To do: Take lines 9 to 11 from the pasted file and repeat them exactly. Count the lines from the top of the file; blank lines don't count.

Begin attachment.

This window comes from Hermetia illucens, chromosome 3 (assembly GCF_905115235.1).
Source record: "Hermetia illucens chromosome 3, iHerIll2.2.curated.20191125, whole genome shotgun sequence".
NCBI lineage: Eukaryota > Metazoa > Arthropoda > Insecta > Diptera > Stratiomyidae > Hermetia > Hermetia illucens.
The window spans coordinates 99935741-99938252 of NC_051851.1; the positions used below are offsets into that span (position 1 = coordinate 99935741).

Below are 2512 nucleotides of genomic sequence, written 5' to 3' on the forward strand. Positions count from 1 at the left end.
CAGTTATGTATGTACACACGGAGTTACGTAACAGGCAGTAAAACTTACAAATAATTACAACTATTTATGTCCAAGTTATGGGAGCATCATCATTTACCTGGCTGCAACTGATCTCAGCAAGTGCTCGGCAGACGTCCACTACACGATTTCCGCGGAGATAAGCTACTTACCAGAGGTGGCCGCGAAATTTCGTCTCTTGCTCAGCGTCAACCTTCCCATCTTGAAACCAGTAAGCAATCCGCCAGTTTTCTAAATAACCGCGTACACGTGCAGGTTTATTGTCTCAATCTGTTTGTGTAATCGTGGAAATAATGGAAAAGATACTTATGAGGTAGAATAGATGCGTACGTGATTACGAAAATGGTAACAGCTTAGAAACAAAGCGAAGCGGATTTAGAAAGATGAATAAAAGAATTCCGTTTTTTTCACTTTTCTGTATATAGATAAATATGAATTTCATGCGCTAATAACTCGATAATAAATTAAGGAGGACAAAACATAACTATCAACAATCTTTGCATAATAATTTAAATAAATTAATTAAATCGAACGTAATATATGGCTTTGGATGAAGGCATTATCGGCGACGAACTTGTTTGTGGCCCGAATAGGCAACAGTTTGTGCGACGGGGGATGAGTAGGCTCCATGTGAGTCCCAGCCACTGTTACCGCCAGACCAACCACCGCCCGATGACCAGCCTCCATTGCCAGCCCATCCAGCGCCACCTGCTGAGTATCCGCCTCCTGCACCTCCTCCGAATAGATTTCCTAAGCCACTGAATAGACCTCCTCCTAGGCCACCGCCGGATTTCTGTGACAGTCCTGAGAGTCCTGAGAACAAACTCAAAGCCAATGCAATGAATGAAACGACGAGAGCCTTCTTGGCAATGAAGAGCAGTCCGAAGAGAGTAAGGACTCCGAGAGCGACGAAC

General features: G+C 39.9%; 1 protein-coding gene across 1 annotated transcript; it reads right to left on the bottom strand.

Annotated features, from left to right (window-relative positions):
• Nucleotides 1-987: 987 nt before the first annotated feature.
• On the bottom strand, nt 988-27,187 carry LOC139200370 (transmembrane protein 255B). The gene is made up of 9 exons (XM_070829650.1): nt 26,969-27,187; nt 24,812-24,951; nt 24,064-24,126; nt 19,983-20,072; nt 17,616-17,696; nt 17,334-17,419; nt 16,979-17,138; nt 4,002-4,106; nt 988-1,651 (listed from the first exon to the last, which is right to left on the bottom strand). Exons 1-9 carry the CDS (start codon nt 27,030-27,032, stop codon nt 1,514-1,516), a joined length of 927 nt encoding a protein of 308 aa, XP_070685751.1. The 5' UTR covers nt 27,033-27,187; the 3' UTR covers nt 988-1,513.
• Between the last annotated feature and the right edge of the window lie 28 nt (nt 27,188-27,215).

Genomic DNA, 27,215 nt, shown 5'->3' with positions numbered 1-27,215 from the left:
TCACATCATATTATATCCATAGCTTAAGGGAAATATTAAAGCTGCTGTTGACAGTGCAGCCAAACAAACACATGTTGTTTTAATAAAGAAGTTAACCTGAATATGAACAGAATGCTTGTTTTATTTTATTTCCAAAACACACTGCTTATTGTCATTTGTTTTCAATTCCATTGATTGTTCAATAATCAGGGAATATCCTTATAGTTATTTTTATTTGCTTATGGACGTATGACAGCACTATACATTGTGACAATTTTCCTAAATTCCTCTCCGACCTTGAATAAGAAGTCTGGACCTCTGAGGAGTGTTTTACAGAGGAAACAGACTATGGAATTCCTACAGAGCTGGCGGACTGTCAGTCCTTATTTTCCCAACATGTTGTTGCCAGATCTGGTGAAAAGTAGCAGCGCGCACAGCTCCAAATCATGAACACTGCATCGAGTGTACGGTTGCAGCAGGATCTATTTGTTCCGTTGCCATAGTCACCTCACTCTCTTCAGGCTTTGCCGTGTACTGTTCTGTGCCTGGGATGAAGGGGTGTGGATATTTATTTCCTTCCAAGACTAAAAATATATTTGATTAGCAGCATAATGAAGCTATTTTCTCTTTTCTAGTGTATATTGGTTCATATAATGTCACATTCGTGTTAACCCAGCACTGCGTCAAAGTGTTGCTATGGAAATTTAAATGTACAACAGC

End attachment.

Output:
• Nucleotides 1-987: 987 nt before the first annotated feature.
• On the bottom strand, nt 988-27,187 carry LOC139200370 (transmembrane protein 255B). The gene is made up of 9 exons (XM_070829650.1): nt 26,969-27,187; nt 24,812-24,951; nt 24,064-24,126; nt 19,983-20,072; nt 17,616-17,696; nt 17,334-17,419; nt 16,979-17,138; nt 4,002-4,106; nt 988-1,651 (listed from the first exon to the last, which is right to left on the bottom strand). Exons 1-9 carry the CDS (start codon nt 27,030-27,032, stop codon nt 1,514-1,516), a joined length of 927 nt encoding a protein of 308 aa, XP_070685751.1. The 5' UTR covers nt 27,033-27,187; the 3' UTR covers nt 988-1,513.
• Between the last annotated feature and the right edge of the window lie 28 nt (nt 27,188-27,215).